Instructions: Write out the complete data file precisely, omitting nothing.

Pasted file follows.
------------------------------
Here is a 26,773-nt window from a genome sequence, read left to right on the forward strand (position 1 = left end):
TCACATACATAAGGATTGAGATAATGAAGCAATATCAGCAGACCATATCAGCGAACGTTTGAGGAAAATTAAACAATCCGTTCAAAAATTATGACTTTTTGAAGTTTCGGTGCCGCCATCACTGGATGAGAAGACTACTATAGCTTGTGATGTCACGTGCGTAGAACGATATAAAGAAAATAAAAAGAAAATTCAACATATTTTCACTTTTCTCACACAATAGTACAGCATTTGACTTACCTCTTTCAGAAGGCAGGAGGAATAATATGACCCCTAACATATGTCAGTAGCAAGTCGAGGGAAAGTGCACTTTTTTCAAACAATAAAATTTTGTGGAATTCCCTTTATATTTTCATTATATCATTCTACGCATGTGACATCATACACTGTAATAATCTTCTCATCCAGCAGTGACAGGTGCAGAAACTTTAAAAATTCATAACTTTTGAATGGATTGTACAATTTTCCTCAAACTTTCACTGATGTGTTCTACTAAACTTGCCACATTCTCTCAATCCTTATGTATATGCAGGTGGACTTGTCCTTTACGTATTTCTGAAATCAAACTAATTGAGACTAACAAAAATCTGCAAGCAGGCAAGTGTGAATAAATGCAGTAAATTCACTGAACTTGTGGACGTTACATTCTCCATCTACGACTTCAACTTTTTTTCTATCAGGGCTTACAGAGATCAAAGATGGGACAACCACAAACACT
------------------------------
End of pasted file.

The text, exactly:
Here is a 26,773-nt window from a genome sequence, read left to right on the forward strand (position 1 = left end):
TCACATACATAAGGATTGAGATAATGAAGCAATATCAGCAGACCATATCAGCGAACGTTTGAGGAAAATTAAACAATCCGTTCAAAAATTATGACTTTTTGAAGTTTCGGTGCCGCCATCACTGGATGAGAAGACTACTATAGCTTGTGATGTCACGTGCGTAGAACGATATAAAGAAAATAAAAAGAAAATTCAACATATTTTCACTTTTCTCACACAATAGTACAGCATTTGACTTACCTCTTTCAGAAGGCAGGAGGAATAATATGACCCCTAACATATGTCAGTAGCAAGTCGAGGGAAAGTGCACTTTTTTCAAACAATAAAATTTTGTGGAATTCCCTTTATATTTTCATTATATCATTCTACGCATGTGACATCATACACTGTAATAATCTTCTCATCCAGCAGTGACAGGTGCAGAAACTTTAAAAATTCATAACTTTTGAATGGATTGTACAATTTTCCTCAAACTTTCACTGATGTGTTCTACTAAACTTGCCACATTCTCTCAATCCTTATGTATATGCAGGTGGACTTGTCCTTTACGTATTTCTGAAATCAAACTAATTGAGACTAACAAAAATCTGCAAGCAGGCAAGTGTGAATAAATGCAGTAAATTCACTGAACTTGTGGACGTTACATTCTCCATCTACGACTTCAACTTTTTTTCTATCAGGGCTTACAGAGATCAAAGATGGGACAACCACAAACACT